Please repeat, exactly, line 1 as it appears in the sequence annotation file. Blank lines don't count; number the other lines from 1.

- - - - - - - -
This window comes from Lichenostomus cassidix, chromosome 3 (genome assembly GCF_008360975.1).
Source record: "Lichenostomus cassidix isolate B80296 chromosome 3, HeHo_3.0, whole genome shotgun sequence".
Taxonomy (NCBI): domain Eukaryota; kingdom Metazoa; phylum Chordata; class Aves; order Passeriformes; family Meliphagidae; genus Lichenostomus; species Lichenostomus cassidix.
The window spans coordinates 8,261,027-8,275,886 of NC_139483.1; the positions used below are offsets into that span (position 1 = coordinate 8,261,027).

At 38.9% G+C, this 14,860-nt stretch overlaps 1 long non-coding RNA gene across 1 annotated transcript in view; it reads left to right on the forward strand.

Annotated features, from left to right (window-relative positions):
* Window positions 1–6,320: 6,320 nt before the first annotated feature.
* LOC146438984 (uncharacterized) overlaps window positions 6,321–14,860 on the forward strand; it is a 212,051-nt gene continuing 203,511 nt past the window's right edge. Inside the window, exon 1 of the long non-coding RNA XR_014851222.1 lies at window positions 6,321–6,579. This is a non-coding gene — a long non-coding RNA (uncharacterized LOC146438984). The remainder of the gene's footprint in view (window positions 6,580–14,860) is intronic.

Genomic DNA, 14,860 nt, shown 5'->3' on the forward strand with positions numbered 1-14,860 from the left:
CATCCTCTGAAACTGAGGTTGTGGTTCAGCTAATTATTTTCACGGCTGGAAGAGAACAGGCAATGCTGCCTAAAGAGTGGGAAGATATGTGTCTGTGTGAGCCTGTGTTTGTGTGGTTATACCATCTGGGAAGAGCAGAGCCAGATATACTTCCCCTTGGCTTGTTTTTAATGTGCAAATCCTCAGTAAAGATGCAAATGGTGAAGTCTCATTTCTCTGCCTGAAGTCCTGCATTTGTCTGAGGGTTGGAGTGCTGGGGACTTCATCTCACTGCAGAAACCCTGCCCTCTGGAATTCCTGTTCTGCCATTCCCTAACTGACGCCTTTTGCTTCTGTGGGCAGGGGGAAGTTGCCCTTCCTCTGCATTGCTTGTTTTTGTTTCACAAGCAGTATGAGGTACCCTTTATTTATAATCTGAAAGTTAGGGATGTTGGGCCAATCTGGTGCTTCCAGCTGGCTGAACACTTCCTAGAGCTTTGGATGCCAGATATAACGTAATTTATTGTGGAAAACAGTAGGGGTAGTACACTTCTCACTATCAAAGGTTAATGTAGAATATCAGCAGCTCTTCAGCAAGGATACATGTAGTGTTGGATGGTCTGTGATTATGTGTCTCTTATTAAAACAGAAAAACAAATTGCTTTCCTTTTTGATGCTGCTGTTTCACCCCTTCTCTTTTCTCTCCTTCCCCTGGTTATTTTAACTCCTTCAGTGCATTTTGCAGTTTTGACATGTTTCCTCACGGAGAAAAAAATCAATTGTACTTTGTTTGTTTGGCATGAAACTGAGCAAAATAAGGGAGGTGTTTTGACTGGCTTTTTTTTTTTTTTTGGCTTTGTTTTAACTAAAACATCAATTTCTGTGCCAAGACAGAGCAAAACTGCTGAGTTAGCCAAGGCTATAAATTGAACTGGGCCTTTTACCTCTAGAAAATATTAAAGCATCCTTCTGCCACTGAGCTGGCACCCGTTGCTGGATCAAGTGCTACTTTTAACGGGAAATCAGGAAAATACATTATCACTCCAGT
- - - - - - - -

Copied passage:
This window comes from Lichenostomus cassidix, chromosome 3 (genome assembly GCF_008360975.1).